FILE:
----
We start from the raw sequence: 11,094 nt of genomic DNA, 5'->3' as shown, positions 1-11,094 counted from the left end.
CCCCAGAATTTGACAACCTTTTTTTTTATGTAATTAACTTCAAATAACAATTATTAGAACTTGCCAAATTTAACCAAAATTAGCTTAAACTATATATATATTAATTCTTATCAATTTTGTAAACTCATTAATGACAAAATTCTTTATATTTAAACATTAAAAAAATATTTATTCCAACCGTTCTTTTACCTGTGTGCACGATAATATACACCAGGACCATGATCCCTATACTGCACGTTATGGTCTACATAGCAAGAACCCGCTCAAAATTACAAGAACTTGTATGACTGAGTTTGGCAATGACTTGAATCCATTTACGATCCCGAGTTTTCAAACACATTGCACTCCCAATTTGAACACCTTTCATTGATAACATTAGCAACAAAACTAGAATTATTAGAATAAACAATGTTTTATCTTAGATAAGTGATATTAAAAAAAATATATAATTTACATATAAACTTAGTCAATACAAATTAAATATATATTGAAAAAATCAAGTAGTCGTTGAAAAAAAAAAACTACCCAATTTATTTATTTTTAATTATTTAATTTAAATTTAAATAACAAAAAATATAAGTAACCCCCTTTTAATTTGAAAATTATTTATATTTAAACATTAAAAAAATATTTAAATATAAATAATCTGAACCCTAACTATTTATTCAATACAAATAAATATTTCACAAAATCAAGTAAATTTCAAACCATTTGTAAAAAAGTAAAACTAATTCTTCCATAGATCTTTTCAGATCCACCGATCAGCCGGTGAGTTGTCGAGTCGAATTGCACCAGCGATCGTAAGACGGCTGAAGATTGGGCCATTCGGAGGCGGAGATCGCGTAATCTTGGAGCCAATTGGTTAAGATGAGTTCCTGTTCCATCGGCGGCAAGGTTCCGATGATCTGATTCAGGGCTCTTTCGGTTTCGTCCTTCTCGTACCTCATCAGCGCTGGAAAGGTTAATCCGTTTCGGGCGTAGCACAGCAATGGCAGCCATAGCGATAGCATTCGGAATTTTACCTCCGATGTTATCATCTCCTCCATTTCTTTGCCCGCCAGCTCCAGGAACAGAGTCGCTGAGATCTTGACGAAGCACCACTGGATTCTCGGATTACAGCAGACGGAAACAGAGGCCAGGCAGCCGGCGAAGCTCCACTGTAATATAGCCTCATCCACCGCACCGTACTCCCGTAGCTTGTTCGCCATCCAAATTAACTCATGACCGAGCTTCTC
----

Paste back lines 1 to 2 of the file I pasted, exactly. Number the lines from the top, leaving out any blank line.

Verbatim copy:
We start from the raw sequence: 11,094 nt of genomic DNA, 5'->3' as shown, positions 1-11,094 counted from the left end.
CCCCAGAATTTGACAACCTTTTTTTTTATGTAATTAACTTCAAATAACAATTATTAGAACTTGCCAAATTTAACCAAAATTAGCTTAAACTATATATATATTAATTCTTATCAATTTTGTAAACTCATTAATGACAAAATTCTTTATATTTAAACATTAAAAAAATATTTATTCCAACCGTTCTTTTACCTGTGTGCACGATAATATACACCAGGACCATGATCCCTATACTGCACGTTATGGTCTACATAGCAAGAACCCGCTCAAAATTACAAGAACTTGTATGACTGAGTTTGGCAATGACTTGAATCCATTTACGATCCCGAGTTTTCAAACACATTGCACTCCCAATTTGAACACCTTTCATTGATAACATTAGCAACAAAACTAGAATTATTAGAATAAACAATGTTTTATCTTAGATAAGTGATATTAAAAAAAATATATAATTTACATATAAACTTAGTCAATACAAATTAAATATATATTGAAAAAATCAAGTAGTCGTTGAAAAAAAAAAACTACCCAATTTATTTATTTTTAATTATTTAATTTAAATTTAAATAACAAAAAATATAAGTAACCCCCTTTTAATTTGAAAATTATTTATATTTAAACATTAAAAAAATATTTAAATATAAATAATCTGAACCCTAACTATTTATTCAATACAAATAAATATTTCACAAAATCAAGTAAATTTCAAACCATTTGTAAAAAAGTAAAACTAATTCTTCCATAGATCTTTTCAGATCCACCGATCAGCCGGTGAGTTGTCGAGTCGAATTGCACCAGCGATCGTAAGACGGCTGAAGATTGGGCCATTCGGAGGCGGAGATCGCGTAATCTTGGAGCCAATTGGTTAAGATGAGTTCCTGTTCCATCGGCGGCAAGGTTCCGATGATCTGATTCAGGGCTCTTTCGGTTTCGTCCTTCTCGTACCTCATCAGCGCTGGAAAGGTTAATCCGTTTCGGGCGTAGCACAGCAATGGCAGCCATAGCGATAGCATTCGGAATTTTACCTCCGATGTTATCATCTCCTCCATTTCTTTGCCCGCCAGCTCCAGGAACAGAGTCGCTGAGATCTTGACGAAGCACCACTGGATTCTCGGATTACAGCAGACGGAAACAGAGGCCAGGCAGCCGGCGAAGCTCCACTGTAATATAGCCTCATCCACCGCACCGTACTCCCGTAGCTTGTTCGCCATCCAAATTAACTCATGACCGAGCTTCTC